Budget reveals mining's contribution to Australia

Picture of the Parliament House

The 2018 Federal Budget tells us a lot about how the Government thinks mining will fare over the next four years.

The Australian mining industry exported a record $207 billion worth of product in 2017 – accounting for more than half of all exports. Let me repeat that;

More than half of all exports!

Wow this surely highlights the essential role of the sector to the Australian economy.

When Treasurer Scott Morrison handed down his pre-election Federal Budget last week, it didn’t hold too many nuggets of gold for the mining industry. But, it did reveal how well the sector – still recovering after the 2012 downturn – is faring.

Apart from the exports record, the Budget documents reveal a confidence in the industry’s future. Treasury is forecasting growth in mining exports of 4% in the current financial year and then 6.5% in 2018-19. That’s lead by liquefied natural gas, coal and iron ore. By 2018-19 the nation’s mining exports will have close to doubled since the start of the last mining investment boom.

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Much of the growth in exports over the next couple of years will be down to more major gas processing plants coming online, but iron ore receipts are also expected to remain strong and coal exports steady.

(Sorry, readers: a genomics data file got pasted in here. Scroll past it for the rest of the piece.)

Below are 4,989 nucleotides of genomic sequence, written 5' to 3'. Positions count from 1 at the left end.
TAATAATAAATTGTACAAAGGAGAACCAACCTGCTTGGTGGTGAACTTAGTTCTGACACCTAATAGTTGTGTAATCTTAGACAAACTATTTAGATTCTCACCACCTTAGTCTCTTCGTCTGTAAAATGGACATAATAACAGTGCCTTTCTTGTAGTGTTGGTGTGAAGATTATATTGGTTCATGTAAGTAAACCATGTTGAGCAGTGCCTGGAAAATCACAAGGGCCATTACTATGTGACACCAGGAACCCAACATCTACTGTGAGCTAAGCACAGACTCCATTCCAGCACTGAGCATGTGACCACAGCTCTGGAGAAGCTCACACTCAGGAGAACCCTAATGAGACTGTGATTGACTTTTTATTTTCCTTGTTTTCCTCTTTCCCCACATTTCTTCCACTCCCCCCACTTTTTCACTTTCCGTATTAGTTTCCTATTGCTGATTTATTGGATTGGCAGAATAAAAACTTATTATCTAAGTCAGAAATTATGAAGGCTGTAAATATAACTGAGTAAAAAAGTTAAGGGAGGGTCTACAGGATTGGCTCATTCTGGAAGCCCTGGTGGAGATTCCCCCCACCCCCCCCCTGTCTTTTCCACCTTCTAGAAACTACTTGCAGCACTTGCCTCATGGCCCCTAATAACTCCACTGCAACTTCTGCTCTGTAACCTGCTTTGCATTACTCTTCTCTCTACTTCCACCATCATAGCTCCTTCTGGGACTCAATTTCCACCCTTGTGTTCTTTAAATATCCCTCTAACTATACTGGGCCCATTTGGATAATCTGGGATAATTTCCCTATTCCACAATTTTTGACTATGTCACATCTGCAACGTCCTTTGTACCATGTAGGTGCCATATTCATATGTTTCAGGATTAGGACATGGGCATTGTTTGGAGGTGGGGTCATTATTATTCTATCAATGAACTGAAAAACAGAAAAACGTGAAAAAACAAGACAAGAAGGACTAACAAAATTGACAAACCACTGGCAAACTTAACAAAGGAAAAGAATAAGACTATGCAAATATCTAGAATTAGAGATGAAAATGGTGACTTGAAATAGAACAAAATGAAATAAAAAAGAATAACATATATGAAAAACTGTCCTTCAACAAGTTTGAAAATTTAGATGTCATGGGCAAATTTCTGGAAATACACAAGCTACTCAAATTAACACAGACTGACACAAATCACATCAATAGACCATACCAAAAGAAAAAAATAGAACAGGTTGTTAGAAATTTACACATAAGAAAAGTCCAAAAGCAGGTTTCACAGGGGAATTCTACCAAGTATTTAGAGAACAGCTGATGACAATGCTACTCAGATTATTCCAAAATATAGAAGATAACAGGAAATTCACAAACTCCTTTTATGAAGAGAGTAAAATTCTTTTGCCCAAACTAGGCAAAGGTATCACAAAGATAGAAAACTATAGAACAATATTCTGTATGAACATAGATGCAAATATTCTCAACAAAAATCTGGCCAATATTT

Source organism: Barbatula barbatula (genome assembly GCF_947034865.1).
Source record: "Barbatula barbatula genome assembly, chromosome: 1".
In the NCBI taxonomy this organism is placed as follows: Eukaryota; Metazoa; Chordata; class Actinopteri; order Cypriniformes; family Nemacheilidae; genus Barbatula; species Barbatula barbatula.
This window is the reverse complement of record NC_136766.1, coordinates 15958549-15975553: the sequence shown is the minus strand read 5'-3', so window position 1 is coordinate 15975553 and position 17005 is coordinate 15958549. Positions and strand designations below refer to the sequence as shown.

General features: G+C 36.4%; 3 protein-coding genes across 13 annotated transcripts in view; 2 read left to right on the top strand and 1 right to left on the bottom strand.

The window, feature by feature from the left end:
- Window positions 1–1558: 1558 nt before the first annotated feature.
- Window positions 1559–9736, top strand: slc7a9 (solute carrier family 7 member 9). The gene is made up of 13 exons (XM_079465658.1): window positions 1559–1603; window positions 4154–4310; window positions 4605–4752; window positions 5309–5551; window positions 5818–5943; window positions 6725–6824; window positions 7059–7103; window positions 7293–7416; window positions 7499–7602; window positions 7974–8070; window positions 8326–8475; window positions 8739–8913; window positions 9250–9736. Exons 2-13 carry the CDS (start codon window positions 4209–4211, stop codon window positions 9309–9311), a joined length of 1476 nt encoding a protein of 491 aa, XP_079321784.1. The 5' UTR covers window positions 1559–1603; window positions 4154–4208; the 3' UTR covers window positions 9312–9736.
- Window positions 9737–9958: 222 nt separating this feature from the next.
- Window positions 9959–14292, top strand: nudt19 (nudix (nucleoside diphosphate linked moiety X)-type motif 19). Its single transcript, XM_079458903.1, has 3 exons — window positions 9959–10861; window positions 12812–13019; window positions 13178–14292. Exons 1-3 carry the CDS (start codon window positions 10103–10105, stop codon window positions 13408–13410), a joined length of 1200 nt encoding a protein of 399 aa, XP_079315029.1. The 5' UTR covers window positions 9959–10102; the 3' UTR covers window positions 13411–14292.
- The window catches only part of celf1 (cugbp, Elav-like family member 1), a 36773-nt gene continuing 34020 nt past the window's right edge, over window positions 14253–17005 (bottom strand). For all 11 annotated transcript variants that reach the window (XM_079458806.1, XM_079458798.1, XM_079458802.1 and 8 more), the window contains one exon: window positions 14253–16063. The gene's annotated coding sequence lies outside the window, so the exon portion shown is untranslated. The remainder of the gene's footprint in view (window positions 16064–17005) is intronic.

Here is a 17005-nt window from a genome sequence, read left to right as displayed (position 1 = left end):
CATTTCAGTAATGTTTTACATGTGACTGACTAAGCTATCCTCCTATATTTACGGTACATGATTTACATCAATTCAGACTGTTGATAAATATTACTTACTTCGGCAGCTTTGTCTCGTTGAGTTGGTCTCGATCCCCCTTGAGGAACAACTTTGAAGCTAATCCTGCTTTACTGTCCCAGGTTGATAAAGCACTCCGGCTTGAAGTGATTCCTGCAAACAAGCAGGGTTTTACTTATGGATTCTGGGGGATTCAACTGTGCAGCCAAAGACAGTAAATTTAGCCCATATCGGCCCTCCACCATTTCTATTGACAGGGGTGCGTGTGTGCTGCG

Treasury takes conservative outlook on commodity prices

The Treasury expects iron ore prices to average US$55 a tonne over the next three years – which is actually well below the US$67 a tonne iron ore has been hovering around recently. It’s a conservative outlook, but perhaps that’s not surprising considering the general volatility in commodity prices and the expectation China will continue to cut steel production.

Despite the wobbly commodity prices, the Treasury’s model forecasts confidence. It anticipates a 3.5% growth in capital expenditure in 2019-20 – which would be the first such rise in seven years. However, in the interim, mining investment is expected to continue to fall – this year will see an 11% drop followed by 7% next year, according to forecasts.

So, what does this all boil down to? Is the picture good or bad? Well, let’s look at the bottom line: thanks to the mining industry’s improved profitability and, hopefully, higher commodity prices, the Federal Government is expecting to earn an extra $3.7 billion in taxes over the next four years.

The risks

As always though, good times brings with it, the risk that the mining industry once again becomes a target for increased taxes and charges. As we have argued many times, the mining industry can do a better job by creating a coordinated approach to spreading accurate information and good news stories about what the industry is doing.

There is no better time to do this.   

FURTHER READING: WA tax grab: time for mining industry leaders to step up on policy

With the industry on the up, if you’re looking for a mining job, or great people for your mining project, contact MPi . We’ve been mining industry recruitment specialists for more than 23 years.

Dan Hatch
Mining People International